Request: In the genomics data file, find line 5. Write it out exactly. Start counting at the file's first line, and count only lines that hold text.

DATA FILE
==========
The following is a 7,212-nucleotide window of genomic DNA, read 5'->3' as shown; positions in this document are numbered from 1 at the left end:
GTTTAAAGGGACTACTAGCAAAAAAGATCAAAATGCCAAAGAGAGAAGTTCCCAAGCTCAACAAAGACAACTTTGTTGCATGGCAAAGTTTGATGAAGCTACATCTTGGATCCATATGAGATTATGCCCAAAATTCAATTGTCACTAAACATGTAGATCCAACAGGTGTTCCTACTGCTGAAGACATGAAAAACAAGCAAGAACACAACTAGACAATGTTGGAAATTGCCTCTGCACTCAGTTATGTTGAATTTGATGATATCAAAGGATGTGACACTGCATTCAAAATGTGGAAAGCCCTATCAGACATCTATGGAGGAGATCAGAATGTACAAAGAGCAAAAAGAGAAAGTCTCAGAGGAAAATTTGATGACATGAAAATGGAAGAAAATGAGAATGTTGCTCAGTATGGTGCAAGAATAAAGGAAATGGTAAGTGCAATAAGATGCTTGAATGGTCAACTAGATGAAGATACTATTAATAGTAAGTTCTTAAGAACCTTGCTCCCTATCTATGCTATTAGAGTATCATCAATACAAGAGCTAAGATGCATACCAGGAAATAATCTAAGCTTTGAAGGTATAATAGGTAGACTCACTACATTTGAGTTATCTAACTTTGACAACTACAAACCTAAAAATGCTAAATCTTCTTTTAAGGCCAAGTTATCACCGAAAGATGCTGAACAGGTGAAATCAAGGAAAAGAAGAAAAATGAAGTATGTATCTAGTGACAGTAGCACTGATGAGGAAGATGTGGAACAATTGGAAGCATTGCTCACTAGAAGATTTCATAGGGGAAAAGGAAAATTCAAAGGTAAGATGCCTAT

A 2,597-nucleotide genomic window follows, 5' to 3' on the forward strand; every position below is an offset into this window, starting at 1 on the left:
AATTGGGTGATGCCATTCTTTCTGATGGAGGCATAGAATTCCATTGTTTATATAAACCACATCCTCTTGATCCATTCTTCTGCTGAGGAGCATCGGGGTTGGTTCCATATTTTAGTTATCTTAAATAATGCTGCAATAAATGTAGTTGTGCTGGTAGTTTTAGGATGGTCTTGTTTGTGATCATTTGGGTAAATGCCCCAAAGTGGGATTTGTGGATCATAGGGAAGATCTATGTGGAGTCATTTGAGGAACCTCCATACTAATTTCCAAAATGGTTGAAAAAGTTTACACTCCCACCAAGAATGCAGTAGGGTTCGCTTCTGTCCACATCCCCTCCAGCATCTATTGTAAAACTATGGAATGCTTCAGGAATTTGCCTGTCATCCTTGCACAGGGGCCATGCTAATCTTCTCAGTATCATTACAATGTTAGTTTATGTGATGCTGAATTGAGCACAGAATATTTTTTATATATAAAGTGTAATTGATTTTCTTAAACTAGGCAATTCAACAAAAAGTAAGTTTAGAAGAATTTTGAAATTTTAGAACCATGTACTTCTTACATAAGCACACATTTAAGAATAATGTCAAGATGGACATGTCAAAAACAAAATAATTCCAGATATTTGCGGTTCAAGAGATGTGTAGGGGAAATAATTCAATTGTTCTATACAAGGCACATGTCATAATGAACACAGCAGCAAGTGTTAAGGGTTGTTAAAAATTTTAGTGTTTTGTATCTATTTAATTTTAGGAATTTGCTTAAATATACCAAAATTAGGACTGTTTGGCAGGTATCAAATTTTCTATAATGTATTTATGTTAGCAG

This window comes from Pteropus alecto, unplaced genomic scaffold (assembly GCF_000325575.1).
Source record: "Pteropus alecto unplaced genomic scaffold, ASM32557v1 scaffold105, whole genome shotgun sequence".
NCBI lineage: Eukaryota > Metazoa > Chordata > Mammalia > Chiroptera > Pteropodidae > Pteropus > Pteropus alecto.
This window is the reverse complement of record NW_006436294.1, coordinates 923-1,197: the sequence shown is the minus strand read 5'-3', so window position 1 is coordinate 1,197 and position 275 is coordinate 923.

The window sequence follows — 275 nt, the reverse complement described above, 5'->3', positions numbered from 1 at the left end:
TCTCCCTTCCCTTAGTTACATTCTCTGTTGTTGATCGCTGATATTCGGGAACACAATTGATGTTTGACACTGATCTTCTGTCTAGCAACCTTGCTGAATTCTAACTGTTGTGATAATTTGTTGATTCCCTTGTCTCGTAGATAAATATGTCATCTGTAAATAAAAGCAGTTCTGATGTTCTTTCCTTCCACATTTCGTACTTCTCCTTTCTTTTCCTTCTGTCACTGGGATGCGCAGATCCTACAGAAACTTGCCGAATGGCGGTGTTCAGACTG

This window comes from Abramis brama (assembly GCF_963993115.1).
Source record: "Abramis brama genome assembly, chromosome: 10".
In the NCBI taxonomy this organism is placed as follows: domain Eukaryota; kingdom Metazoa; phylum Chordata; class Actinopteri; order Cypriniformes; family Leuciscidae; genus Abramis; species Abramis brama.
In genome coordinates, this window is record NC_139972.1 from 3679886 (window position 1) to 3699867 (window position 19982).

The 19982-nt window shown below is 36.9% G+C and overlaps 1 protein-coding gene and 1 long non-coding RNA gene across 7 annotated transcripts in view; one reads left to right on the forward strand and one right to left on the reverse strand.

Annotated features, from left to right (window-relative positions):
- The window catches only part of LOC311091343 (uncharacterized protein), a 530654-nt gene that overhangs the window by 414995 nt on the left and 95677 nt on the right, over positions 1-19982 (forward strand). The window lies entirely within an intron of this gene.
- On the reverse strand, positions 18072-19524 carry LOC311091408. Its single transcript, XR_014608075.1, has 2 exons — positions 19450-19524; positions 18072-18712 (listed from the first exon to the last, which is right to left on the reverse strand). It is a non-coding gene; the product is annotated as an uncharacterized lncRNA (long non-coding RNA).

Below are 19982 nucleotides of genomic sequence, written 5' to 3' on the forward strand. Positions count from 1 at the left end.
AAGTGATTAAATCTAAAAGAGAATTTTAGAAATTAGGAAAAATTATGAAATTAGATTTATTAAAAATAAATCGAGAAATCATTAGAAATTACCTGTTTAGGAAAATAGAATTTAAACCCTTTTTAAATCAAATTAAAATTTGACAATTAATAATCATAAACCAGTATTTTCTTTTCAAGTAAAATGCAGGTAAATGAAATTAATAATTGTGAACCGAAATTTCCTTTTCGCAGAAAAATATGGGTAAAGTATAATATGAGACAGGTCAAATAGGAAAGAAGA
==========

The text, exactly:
This window comes from Pteropus alecto, unplaced genomic scaffold (assembly GCF_000325575.1).